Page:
Berries are delicious. You can’t NOT like berries, right? Anyway, like citrus, berries are brimming with antioxidants which support the bodies ability to elastically respond to temperature changes in the atmosphere. Berries are usually cheaper in the summer as well, so go mental! Get as many berries as you can, make your face look like a jammy mess. I’ll allow it, just this once.

Walnuts, As Sexy As They Are, Wrinkly…

bundle of white seeds

I absolutely SWEAR by walnuts. These blossoming, nutty brain sculptures are excellent for a whole range of ailments. They will help if you experience chronic skin issues, prostate or bladder problems, diabetes and will even improve heart health. Which is kinda why we’re here. They are packed with beautiful antioxidants that will soothe the lining of your vascular system like a luxurious, sexy oil rub for your insides. They are also filled with prebiotic fibre which supports digestive health. I’m a firm believer that many of our bodies health issues originate in the gut, so these little powerhouses of nutrition should be pouring out of your cupboard. I’m serious. Just put these nuts in your bed, by your computer, in your car. Wherever you are, they is, kapiche?

As you might expect, a lot of these foods are already health foods and something you should try to incorporate in your diet. If you have to choose just one though, try and add walnuts, as I really do think they are an absolutely phenomenal health food which can tackle all of the important issues that anyone with chronic disease or poor circulation may have.

But the good thing about many of these foods is that they are in season during the summer when your body needs that support the most to keep you cool. Berries and citrus fruits can be bought cheaply and you should take advantage of this! I’m a big believer in buying foods which are in season. Nature made them that way!

I hope some of this can give you an insight into how to tackle the summer heat. The vascular system is so complex and fascinating. Learning a bit of science while you eat can’t be bad, right?

Please like, comment, and subscribe for more interesting health tips.

Julian

100 Followers!

So here we are, 100 followers!

Thank you so much for joining with me on the road to better health.

I started this blog as a way to reconnect with nature and our health. This is something I strongly believe in and want to bring to everyone who’ll listen!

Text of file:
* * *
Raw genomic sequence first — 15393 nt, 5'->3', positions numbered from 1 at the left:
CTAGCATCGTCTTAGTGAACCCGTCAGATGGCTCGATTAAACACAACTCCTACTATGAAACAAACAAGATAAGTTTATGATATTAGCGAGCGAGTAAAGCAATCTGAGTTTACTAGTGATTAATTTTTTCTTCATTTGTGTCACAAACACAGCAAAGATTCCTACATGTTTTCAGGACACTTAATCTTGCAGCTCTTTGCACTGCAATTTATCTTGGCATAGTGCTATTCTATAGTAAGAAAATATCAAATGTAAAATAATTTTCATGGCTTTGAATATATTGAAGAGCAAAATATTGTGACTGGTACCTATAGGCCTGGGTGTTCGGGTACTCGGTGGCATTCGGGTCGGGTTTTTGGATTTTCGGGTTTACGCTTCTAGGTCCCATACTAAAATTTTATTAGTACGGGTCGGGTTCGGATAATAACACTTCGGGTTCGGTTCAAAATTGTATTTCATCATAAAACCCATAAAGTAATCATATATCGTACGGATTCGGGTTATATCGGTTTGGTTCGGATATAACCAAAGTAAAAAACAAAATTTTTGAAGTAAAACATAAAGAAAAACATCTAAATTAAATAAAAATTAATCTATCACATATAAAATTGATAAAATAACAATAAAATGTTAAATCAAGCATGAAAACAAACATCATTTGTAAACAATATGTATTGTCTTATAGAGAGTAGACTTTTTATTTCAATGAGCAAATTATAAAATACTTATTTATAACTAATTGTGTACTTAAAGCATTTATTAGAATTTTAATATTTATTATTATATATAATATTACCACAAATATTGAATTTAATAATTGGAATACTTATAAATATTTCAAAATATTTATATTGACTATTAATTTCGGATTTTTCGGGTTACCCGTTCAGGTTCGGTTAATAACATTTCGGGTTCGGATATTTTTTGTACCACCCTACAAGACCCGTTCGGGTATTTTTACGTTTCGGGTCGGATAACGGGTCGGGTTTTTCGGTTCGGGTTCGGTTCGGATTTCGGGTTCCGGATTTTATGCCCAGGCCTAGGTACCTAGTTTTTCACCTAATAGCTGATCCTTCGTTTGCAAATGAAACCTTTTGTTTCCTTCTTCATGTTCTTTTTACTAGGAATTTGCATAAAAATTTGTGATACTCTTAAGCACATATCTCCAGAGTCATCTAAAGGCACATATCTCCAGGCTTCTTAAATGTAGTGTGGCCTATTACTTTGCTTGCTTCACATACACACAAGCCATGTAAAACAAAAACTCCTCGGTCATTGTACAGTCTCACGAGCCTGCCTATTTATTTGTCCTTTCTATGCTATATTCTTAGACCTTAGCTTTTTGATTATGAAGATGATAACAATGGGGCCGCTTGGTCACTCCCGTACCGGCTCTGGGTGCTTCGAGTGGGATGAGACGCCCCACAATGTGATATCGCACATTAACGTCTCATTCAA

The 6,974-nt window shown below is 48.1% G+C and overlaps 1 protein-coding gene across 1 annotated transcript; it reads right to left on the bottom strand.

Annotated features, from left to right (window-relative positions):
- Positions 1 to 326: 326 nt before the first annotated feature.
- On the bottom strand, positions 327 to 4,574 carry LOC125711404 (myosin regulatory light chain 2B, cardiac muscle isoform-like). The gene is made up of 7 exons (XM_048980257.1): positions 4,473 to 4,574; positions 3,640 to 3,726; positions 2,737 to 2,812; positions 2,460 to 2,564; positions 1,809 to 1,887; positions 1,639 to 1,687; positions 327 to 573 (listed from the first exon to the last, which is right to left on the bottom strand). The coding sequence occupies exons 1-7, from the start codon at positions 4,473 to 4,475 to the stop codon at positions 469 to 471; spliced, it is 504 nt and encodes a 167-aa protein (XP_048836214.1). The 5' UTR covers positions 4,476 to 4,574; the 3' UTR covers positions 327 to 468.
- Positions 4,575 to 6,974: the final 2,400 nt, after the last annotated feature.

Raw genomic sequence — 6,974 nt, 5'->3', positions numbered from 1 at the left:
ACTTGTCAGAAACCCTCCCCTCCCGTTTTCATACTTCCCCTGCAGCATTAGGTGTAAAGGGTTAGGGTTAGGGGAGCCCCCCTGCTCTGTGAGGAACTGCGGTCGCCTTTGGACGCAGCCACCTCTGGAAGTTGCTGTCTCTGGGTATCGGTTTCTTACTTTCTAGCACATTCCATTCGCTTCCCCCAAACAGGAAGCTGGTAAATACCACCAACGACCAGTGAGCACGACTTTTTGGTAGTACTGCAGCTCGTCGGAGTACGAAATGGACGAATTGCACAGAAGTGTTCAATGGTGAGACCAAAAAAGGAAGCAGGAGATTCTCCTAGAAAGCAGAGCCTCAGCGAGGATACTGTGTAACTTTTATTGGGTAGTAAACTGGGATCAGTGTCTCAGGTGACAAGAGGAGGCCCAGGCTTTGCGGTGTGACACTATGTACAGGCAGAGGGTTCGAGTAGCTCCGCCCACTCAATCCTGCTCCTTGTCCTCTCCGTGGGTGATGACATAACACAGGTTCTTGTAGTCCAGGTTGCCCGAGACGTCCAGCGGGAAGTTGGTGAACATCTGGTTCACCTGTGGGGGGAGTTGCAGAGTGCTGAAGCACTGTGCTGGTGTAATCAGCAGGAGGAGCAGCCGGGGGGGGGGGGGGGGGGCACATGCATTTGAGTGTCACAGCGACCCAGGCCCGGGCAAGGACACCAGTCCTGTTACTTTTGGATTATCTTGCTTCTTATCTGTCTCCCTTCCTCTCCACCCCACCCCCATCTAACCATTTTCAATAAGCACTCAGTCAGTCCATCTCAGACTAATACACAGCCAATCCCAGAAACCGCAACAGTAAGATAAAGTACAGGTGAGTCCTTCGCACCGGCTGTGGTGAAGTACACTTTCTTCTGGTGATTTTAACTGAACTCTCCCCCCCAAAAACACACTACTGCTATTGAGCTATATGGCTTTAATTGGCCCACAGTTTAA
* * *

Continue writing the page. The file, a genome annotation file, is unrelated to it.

The thing is, health is often taken for granted, or not made a priority in our busy lives, and that is wrong.

We have never needed to prioritise our health more than we do now, as we are bombarded by stressful lifestyles, shorter time windows for eating, and food that is killing us, all while saying it’s curing us.

So, anyway, this is a brief thank you from me.

I know it’s early days yet and 100 doesn’t seem a lot, but I am so so SO grateful for the support of every single one of you.

This is as much a journey for me, as it is for you.

I think we can learn a lot together, raise each other up and grow into healthier people. I am so passionate about health and wellbeing, reclaiming your energy and autonomy from all the chronic pain and fatigue that can set in from poor diet, and generally living a happier life. I can’t think of anything I’d rather do than share what I find with you beautiful people through this medium.

Here’s to unbridled self-improvement and personal success to all of us!

Keep learning, keep healthy and keep happy.

Julian

What Would Jesus Eat?

I’m trialling a new series.

I’m looking at diets from around the world and seeing if anything we used to do has any merit today.

Jesus would have eaten an ancient Israelite diet, so let’s see what that involves.

Surprisingly, a large number of health foods were regularly consumed by the Israelites, so we’ve got a pretty solid anti-inflammatory diet here.